American Doris Green, authority on music notation and African music, on Wednesday gave the last in a series of seminars at the University of Ghana's School of Performing Arts. Hailed as a "path-finder", Green developed Greenotation, a system for writing African music which is aligned with dance in a single score.
Green stressed the importance of written documentation in preserving musical traditions. Without written documentation, African music has been degraded by the academic world of the west, she said. She also criticised sole reliance on oral tradition in preserving tradition and stressed the value of a written record.
"When you die, what you don't pass on is lost," she said. Written sheet music, she said, preserves musical traditions that might otherwise be lost through the generations.
Greenotation allows for written representation of music specific to African styles.
"The western quarter-note cannot tell you to hit the drum with half your hand, your whole hand, a stick..." she said. "It deals mainly with melodics, not rhythm." For rhythm- and beat-driven African music, Green devised a new system attuned to these needs.
Her seminar classes were held before about 20 excited and enthusiastic performing-arts students. The classes focused on learning traditional African dance performance through the use of Greenotation and Labanotation, another notation system used for documenting dance steps and body movements.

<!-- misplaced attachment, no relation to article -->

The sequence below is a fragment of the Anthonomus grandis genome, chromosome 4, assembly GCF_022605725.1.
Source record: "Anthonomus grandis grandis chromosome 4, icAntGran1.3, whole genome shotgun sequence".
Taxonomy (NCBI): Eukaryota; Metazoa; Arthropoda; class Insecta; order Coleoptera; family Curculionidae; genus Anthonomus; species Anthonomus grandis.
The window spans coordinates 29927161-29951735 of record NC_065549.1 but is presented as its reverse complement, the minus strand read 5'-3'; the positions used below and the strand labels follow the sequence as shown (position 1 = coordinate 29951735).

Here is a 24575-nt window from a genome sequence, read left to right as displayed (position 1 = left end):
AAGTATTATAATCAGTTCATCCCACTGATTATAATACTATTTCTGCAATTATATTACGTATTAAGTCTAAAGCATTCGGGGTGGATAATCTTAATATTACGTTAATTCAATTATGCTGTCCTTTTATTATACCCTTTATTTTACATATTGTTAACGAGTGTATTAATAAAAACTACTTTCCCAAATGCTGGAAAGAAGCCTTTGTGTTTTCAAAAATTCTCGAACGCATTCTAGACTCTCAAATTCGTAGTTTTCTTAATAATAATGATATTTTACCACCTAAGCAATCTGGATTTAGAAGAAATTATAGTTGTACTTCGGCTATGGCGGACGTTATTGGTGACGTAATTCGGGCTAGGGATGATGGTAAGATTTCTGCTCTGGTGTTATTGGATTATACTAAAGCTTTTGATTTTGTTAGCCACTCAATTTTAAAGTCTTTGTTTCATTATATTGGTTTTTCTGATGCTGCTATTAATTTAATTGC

To the untrained eye, Greenotations consist of bars of triangles, rectangles, lines, circles and numerous other esoteric details printed on long bars. To someone familiar with Greenotation symbols, those triangles and lines convey the intricate aural details of a drumbeat and methods of beating the drum to produce those sounds.
According to Green, Ohio State University is the only university with a music notation certification program, which teaches transcription of music into written symbols. Reading music notation, however, can be accomplished with far less formal training.
Fighting the deterioration of Africa's traditional music, Green has spent her career studying and performing African music. She has studied and taught music in more than 25 African nations and was a Fulbright award winner in 1986-1987. She's the author of Greenotation: Manuscripts of African Music and Dance. Green is in Ghana with sponsorship from the U.S. State Department.